She is naked save for pink socks, and her pale young behind squeaks as she slides, or inches, down the balustrade. The sound echoes off the wooden floorboards and she imagines a tiny creature screaming in short bursts. She cannot determine if the screams are pained or joyful. All things contain a little of both, she thinks. Twirling, orbiting around the living room, she laughs as only a child can laugh at the midnight hour when her parents are asleep and the dark, turning world seems to house a different sort of life. Pale moonlight filtered in slatted lines across the floor. A painting on the wall of a high-heeled woman in a red dress with legs splayed in mid-dance. She recalls something her dance teacher said just a week ago: “All life is a delicate balance between love and hurt.” She did not know…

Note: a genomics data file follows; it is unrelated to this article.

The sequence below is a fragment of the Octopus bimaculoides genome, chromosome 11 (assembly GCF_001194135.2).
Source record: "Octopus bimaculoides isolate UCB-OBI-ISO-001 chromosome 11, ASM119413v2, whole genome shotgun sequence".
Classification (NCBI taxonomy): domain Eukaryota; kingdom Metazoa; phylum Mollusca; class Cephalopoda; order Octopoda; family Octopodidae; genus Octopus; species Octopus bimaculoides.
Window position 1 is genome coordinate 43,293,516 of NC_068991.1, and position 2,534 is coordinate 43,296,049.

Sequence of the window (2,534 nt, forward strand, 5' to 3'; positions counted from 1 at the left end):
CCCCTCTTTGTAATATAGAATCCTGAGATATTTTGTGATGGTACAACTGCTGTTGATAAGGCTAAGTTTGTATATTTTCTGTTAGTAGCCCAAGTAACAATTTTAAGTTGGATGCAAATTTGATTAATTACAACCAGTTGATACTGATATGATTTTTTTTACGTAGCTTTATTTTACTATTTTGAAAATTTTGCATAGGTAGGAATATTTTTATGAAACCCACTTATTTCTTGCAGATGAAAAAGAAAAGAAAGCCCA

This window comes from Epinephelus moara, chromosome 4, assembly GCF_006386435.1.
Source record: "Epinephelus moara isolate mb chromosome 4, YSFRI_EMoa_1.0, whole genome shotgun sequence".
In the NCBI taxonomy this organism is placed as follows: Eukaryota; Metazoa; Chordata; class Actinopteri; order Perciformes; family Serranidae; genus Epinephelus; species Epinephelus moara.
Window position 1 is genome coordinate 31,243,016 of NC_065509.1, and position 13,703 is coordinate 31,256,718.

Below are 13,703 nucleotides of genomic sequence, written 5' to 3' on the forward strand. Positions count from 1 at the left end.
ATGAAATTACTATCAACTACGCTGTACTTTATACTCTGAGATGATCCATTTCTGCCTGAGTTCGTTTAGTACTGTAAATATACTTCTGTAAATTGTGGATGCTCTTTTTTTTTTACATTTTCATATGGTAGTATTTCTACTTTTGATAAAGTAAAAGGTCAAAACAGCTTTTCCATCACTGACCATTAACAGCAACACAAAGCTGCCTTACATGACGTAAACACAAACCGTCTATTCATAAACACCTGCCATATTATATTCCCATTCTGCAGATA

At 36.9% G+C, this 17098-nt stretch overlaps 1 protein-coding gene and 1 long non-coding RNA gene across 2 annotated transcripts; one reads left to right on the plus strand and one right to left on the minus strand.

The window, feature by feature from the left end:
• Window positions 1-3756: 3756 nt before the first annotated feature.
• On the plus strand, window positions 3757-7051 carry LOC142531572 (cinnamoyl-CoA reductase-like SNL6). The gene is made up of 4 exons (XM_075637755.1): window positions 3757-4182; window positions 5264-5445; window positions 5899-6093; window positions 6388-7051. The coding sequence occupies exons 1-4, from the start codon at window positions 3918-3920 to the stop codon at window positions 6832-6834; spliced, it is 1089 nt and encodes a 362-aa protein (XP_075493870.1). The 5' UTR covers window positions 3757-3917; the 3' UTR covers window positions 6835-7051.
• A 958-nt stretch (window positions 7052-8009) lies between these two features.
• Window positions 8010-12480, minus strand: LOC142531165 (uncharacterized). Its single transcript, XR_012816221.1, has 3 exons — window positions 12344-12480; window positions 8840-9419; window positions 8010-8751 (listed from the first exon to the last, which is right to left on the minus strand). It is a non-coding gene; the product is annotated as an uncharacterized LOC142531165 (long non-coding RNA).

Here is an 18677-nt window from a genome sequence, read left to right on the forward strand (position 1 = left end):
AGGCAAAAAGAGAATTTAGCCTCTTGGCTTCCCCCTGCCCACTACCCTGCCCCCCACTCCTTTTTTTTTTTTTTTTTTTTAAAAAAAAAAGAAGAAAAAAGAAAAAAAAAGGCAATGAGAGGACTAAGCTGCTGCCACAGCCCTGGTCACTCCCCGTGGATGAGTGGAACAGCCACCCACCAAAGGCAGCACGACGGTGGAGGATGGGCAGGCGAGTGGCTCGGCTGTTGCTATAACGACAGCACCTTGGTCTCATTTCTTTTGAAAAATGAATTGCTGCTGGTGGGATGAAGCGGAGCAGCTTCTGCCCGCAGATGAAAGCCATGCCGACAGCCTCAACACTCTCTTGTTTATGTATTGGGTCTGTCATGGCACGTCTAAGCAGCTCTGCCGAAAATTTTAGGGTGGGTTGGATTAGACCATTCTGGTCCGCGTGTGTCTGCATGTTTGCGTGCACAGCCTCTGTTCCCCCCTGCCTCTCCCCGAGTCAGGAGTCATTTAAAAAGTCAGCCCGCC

7. ON THE Q by Tricia Park (NONFICTION, Issue 6, June 2014)
Someone is singing “Rocket Man” on the opposite side of the NQR stop at Prince Street. “I miss the earth so much, I miss my wife; It’s lonely out in space; On such a timeless flight.” The black pillars stand tall, sprouting like steel trees from the train tracks, holding up the street as the singer’s guitar competes to be heard over a trumpet wailing at the far end of the platform. Now the downtown train blows its horn, a loud f-sharp, and through my earplugs it sounds like an amplified cello. I look up, expecting to see a cellist somewhere and wondering if it’s someone I know, someone I went to school with. And I think of you and the day you played your cello outside in Central Park and how that brown beagle stopped and wouldn’t leave, holding his owner steadily in…